While all five of your senses are important, your sense of smell is not often discussed. But an unusual COVID-19 symptom called anosmia is bringing the sense of smell, or lack thereof, to the top of everyone’s mind.
How Smell Works
Your ability to smell is a relatively simple process. A substance releases a molecule (such as the scent of freshly baked bread), which travels into the nose and stimulates the olfactory nerve cell. These nerve cells high in the nose send the information to the brain where a specific smell is identified.
Anything that disrupts this process can cause a loss of smell, such as:
- Nasal congestion
- Nasal blockage
- Damage to the olfactory cells
Your sense of smell is tied to your ability to taste. Without this information, your taste buds are only able to detect a few flavors.
Loss of Smell
A complete loss of smell is known medically as anosmia. This condition can make food taste different and puts you in dangerous situations, including an inability to detect a gas leak, smell smoke or determine that food is unsafe to consume.
Many with anosmia will find that their sense of smell returns once the underlying condition is identified and treated. Unfortunately for some, the condition is permanent.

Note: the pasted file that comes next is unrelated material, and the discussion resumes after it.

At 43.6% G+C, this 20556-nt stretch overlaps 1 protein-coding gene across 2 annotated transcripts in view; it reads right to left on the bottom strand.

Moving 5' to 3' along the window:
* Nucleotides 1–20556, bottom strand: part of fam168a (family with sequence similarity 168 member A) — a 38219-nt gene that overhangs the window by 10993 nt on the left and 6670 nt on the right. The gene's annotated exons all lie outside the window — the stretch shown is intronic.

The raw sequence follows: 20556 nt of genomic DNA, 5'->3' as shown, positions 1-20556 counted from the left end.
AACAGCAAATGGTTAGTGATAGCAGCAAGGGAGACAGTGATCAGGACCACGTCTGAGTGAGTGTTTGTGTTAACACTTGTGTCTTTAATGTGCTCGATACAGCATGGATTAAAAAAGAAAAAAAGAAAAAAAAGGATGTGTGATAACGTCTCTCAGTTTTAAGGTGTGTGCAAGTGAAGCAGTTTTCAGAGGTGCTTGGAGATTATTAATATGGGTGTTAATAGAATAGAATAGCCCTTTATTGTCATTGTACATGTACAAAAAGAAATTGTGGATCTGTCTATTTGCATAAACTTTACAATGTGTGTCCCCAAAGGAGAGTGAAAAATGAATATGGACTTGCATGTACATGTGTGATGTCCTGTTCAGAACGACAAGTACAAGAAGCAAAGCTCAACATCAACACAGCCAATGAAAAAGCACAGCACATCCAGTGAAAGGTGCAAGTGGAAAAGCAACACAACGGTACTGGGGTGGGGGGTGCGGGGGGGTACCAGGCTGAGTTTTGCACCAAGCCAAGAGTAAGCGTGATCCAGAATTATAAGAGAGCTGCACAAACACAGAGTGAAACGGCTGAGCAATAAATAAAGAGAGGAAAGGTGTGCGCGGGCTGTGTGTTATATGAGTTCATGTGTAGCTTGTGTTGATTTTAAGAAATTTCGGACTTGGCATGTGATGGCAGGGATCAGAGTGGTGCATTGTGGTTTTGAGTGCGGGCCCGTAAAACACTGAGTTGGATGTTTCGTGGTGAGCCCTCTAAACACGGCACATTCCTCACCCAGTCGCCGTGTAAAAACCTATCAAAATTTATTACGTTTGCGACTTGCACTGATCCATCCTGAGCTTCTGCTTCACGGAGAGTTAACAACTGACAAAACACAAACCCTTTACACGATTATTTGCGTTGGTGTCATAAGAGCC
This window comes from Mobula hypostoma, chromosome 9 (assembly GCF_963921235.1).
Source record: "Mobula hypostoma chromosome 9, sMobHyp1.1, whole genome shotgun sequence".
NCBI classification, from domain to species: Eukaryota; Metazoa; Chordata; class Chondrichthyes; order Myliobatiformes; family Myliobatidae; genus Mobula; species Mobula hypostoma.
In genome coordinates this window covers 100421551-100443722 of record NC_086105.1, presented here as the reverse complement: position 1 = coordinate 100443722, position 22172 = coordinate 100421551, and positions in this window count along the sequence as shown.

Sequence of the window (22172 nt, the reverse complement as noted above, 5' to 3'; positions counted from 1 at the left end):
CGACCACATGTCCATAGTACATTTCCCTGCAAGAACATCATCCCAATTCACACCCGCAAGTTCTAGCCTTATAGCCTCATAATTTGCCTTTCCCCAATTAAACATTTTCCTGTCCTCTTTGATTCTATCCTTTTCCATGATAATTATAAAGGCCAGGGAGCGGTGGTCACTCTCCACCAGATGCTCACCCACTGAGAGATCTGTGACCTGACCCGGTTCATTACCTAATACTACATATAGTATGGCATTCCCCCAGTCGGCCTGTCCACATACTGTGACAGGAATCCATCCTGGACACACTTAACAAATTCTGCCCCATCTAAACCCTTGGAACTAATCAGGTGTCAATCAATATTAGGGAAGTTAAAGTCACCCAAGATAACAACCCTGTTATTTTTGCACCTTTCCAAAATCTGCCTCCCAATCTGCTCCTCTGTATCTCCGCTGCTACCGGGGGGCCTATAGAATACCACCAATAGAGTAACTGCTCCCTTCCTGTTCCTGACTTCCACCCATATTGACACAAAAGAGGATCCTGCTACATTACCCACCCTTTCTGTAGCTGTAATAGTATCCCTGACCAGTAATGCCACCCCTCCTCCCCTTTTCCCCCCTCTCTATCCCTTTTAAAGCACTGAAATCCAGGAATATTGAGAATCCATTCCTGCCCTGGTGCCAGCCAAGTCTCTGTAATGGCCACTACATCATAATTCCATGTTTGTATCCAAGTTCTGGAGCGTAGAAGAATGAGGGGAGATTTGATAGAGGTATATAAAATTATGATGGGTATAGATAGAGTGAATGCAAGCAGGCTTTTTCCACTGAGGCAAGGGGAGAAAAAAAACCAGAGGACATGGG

Anosmia can also be a sign of a serious medical condition. This means if you are experiencing an ongoing issue with your sense of smell, you should contact an ear, nose and throat doctor.
Causes of Anosmia
- Nasal polyps
- Injury to the nose
- Exposure to toxic chemicals
- Certain medications
- Cocaine abuse
Treatment for Anosmia
Treatment is not usually needed if your loss of smell is caused by nasal congestion from a cold or allergies. Over-the-counter decongestants can help open up your nasal passage, speeding up the recovery process.
If your congestion gets worse or does not subside after a few days, you should consult a doctor.
An infection can be treated with antibiotics. The presence of a polyp or other growth may require surgery to remove the obstruction. Medication usage can be treated with a change in drug, but this should only be completed under medical oversight.
To learn more about your sense of smell or to schedule an appointment with an otolaryngologist, contact the professionals at Waco Ear, Nose & Throat today.